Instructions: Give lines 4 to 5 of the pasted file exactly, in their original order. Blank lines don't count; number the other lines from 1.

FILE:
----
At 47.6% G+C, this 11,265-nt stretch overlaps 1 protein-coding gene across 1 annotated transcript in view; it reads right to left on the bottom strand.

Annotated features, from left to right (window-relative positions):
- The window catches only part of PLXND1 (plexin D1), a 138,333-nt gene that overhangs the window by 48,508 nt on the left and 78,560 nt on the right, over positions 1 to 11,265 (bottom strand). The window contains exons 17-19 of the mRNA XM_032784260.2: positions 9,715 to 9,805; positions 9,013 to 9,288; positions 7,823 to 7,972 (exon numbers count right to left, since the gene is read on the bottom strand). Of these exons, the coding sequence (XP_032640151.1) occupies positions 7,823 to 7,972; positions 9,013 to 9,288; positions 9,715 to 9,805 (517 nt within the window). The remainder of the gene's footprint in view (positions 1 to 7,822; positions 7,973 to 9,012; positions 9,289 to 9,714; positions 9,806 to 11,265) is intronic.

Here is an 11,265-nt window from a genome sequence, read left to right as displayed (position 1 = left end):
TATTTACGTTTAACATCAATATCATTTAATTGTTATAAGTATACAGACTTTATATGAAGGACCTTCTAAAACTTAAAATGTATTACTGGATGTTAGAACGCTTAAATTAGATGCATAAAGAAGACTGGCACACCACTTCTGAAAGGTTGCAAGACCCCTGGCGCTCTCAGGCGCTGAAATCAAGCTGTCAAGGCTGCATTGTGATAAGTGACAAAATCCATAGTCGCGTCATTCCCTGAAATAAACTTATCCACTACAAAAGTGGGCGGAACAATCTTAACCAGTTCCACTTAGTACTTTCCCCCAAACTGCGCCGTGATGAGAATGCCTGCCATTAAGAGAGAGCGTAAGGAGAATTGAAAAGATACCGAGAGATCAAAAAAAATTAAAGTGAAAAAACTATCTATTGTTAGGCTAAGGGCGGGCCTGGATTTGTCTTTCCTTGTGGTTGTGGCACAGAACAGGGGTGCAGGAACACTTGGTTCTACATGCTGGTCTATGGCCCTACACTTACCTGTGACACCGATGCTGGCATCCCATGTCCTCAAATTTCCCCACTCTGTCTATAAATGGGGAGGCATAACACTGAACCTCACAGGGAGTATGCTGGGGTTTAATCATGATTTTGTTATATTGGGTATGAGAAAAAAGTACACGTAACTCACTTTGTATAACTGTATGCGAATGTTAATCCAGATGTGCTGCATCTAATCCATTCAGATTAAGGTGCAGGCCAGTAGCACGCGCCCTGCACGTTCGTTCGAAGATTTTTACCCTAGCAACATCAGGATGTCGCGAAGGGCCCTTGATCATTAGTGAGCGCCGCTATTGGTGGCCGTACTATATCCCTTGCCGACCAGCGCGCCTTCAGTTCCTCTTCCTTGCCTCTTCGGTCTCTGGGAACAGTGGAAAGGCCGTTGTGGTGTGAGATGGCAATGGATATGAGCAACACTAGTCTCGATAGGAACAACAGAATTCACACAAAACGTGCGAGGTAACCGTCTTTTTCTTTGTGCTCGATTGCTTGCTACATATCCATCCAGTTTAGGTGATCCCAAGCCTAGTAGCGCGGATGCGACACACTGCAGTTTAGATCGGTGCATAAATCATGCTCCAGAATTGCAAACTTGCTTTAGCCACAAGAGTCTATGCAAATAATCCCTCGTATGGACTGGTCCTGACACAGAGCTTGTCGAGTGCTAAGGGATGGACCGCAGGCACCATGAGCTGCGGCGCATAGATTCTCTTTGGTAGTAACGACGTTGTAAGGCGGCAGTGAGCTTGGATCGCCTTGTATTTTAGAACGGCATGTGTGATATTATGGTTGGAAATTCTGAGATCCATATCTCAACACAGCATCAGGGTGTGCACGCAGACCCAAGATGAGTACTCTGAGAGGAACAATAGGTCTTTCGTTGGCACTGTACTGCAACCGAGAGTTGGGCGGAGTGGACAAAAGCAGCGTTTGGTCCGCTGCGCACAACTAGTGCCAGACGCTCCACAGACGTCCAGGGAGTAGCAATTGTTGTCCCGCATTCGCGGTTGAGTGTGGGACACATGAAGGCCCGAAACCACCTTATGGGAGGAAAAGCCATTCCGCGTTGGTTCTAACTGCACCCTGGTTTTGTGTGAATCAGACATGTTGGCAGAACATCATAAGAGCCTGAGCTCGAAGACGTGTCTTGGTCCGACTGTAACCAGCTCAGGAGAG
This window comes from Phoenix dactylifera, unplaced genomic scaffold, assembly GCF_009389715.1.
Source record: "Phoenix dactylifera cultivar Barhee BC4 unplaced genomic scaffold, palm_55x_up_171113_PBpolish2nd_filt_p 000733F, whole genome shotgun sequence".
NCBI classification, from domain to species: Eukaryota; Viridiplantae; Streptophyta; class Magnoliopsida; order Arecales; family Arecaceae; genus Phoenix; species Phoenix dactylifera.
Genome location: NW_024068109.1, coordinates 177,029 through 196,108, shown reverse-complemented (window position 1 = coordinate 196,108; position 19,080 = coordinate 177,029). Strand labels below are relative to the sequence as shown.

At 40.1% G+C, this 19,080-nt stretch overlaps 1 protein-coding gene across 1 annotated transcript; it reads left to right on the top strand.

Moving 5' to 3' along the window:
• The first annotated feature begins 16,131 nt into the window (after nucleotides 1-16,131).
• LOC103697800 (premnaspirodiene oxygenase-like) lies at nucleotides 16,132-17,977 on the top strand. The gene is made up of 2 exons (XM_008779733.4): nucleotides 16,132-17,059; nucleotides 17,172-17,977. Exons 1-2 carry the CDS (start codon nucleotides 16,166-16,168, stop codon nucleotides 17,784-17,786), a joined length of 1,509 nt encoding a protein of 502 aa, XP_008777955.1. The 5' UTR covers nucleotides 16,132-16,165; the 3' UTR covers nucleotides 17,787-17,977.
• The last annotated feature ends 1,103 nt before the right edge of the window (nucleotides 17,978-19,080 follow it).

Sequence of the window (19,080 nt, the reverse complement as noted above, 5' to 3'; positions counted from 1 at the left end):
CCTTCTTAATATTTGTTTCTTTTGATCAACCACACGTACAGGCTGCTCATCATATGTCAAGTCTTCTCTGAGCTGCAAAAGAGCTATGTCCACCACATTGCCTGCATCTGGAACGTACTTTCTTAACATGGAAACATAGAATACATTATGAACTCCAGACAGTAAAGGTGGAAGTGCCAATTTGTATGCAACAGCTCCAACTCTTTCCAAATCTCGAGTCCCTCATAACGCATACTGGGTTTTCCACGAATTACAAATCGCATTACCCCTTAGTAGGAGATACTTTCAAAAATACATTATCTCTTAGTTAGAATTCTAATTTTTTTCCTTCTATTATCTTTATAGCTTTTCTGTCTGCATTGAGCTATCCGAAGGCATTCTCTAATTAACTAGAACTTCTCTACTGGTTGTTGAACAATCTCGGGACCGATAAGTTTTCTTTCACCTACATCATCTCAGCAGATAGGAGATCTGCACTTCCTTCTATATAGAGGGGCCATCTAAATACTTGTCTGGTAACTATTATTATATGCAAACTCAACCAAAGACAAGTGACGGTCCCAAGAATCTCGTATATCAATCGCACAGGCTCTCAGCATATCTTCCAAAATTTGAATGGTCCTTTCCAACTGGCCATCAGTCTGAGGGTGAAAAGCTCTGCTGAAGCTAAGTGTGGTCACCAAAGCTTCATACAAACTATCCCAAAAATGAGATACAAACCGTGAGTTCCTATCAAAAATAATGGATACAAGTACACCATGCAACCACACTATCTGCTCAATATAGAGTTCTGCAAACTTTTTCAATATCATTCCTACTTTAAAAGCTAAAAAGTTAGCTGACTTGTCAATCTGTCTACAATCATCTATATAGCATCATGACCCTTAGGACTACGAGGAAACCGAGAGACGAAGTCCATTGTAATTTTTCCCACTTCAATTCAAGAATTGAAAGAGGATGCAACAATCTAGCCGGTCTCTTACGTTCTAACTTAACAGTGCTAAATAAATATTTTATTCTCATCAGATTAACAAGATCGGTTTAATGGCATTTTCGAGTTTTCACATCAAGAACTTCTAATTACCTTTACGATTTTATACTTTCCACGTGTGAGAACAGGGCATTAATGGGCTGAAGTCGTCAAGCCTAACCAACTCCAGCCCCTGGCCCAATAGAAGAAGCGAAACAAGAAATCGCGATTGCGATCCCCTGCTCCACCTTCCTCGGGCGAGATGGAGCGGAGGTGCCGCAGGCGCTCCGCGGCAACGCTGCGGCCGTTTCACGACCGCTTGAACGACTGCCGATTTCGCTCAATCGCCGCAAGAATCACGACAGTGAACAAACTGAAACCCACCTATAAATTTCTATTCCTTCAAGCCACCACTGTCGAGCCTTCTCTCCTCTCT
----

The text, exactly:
Here is an 11,265-nt window from a genome sequence, read left to right as displayed (position 1 = left end):
TATTTACGTTTAACATCAATATCATTTAATTGTTATAAGTATACAGACTTTATATGAAGGACCTTCTAAAACTTAAAATGTATTACTGGATGTTAGAACGCTTAAATTAGATGCATAAAGAAGACTGGCACACCACTTCTGAAAGGTTGCAAGACCCCTGGCGCTCTCAGGCGCTGAAATCAAGCTGTCAAGGCTGCATTGTGATAAGTGACAAAATCCATAGTCGCGTCATTCCCTGAAATAAACTTATCCACTACAAAAGTGGGCGGAACAATCTTAACCAGTTCCACTTAGTACTTTCCCCCAAACTGCGCCGTGATGAGAATGCCTGCCATTAAGAGAGAGCGTAAGGAGAATTGAAAAGATACCGAGAGATCAAAAAAAATTAAAGTGAAAAAACTATCTATTGTTAGGCTAAGGGCGGGCCTGGATTTGTCTTTCCTTGTGGTTGTGGCACAGAACAGGGGTGCAGGAACACTTGGTTCTACATGCTGGTCTATGGCCCTACACTTACCTGTGACACCGATGCTGGCATCCCATGTCCTCAAATTTCCCCACTCTGTCTATAAATGGGGAGGCATAACACTGAACCTCACAGGGAGTATGCTGGGGTTTAATCATGATTTTGTTATATTGGGTATGAGAAAAAAGTACACGTAACTCACTTTGTATAACTGTATGCGAATGTTAATCCAGATGTGCTGCATCTAATCCATTCAGATTAAGGTGCAGGCCAGTAGCACGCGCCCTGCACGTTCGTTCGAAGATTTTTACCCTAGCAACATCAGGATGTCGCGAAGGGCCCTTGATCATTAGTGAGCGCCGCTATTGGTGGCCGTACTATATCCCTTGCCGACCAGCGCGCCTTCAGTTCCTCTTCCTTGCCTCTTCGGTCTCTGGGAACAGTGGAAAGGCCGTTGTGGTGTGAGATGGCAATGGATATGAGCAACACTAGTCTCGATAGGAACAACAGAATTCACACAAAACGTGCGAGGTAACCGTCTTTTTCTTTGTGCTCGATTGCTTGCTACATATCCATCCAGTTTAGGTGATCCCAAGCCTAGTAGCGCGGATGCGACACACTGCAGTTTAGATCGGTGCATAAATCATGCTCCAGAATTGCAAACTTGCTTTAGCCACAAGAGTCTATGCAAATAATCCCTCGTATGGACTGGTCCTGACACAGAGCTTGTCGAGTGCTAAGGGATGGACCGCAGGCACCATGAGCTGCGGCGCATAGATTCTCTTTGGTAGTAACGACGTTGTAAGGCGGCAGTGAGCTTGGATCGCCTTGTATTTTAGAACGGCATGTGTGATATTATGGTTGGAAATTCTGAGATCCATATCTCAACACAGCATCAGGGTGTGCACGCAGACCCAAGATGAGTACTCTGAGAGGAACAATAGGTCTTTCGTTGGCACTGTACTGCAACCGAGAGTTGGGCGGAGTGGACAAAAGCAGCGTTTGGTCCGCTGCGCACAACTAGTGCCAGACGCTCCACAGACGTCCAGGGAGTAGCAATTGTTGTCCCGCATTCGCGGTTGAGTGTGGGACACATGAAGGCCCGAAACCACCTTATGGGAGGAAAAGCCATTCCGCGTTGGTTCTAACTGCACCCTGGTTTTGTGTGAATCAGACATGTTGGCAGAACATCATAAGAGCCTGAGCTCGAAGACGTGTCTTGGTCCGACTGTAACCAGCTCAGGAGAG